So much for becoming one with nature… it seems a growing number of Minnesota hunters are trying to take their indoor conveniences with them into the woods and are going so far as to overtake public deer stands to make it happen. All throughout Minnesota’s public hunting grounds, basic deer stands are transforming into what some have described as “mansions” in trees, but are probably more akin to elaborate tree houses.
What’s the Problem?
Well, besides being distasteful and violating the hunters’ unspoken code of embracing the wild, the deer stands are public property. So, the unsuspecting hunter who approaches a deer stand, seeking only a place for a good vantage point (the purpose of a deer stand), may find, instead of a basic platform, a legitimate raised building (some as large as 18 feet wide and 20 feet long) — complete with a shingles, commercial windows, a generator, carpeting, furniture, and more.
Undoubtedly, this hunter will think he is trespassing and try to find another platform. The problem is it’s getting harder and harder to find a platform someone hasn’t “claimed,” which, of course, defeats the purpose of public property.
As St. Louis County Land Commissioner, Bob Krepps, explained, “What they are doing by building these palaces is claiming a piece of public land as their own. That’s not right. A lot of these cross the line of what’s appropriate. … If I’m out walking and come across one of these buildings on posts, am I going to feel welcome to hunt there? Probably not. And if I do (try to hunt there), there’s likely to be a fight. That shouldn’t happen on land that belongs to everyone.”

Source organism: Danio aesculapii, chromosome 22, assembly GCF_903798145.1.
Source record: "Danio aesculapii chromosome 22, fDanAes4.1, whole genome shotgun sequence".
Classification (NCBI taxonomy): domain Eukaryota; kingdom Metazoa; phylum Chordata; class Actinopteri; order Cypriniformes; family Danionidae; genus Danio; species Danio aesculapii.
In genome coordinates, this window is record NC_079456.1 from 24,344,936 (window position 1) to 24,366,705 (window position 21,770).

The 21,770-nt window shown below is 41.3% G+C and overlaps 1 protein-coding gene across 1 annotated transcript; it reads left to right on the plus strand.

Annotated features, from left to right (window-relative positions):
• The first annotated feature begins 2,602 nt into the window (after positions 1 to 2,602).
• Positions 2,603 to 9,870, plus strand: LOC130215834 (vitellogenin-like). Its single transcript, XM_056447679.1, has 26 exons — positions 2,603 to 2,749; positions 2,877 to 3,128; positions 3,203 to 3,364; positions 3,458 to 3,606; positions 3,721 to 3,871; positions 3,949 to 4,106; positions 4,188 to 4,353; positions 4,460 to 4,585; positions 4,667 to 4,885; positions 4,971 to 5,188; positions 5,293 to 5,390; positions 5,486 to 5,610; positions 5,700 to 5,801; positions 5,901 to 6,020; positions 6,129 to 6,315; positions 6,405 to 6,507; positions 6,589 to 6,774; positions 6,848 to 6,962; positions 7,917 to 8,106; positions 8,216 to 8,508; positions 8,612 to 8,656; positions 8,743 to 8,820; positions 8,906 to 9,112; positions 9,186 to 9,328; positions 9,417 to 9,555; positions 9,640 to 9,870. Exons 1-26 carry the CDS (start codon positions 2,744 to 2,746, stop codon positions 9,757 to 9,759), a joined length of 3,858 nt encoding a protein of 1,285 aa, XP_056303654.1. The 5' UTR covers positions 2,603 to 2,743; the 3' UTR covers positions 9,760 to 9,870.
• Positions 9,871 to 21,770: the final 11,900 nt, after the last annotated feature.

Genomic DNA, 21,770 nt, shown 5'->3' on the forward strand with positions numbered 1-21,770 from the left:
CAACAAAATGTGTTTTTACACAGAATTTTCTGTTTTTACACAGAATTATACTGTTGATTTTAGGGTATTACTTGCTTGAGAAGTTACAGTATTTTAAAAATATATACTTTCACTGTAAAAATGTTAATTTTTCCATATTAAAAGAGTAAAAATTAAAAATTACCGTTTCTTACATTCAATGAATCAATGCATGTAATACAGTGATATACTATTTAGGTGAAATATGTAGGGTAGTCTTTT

Making matters worse are the hunters who are treating the land as their own and taking it upon themselves to cut down trees for shooting lanes and for planting crops to attract deer. In one particular area, hunters cleared more than six acres of forest that one day could have been harvested by the county and the revenue used to serve the taxpayers.
What are They Going to do About it?
In response, many counties, national forests, and wildlife management agencies are banning permanent deer stands altogether. Unfortunately, St. Louis has done nothing to crack down on the disrespectful practice, which has residents urging leaders to take real action instead of just urging hunters to do the right thing.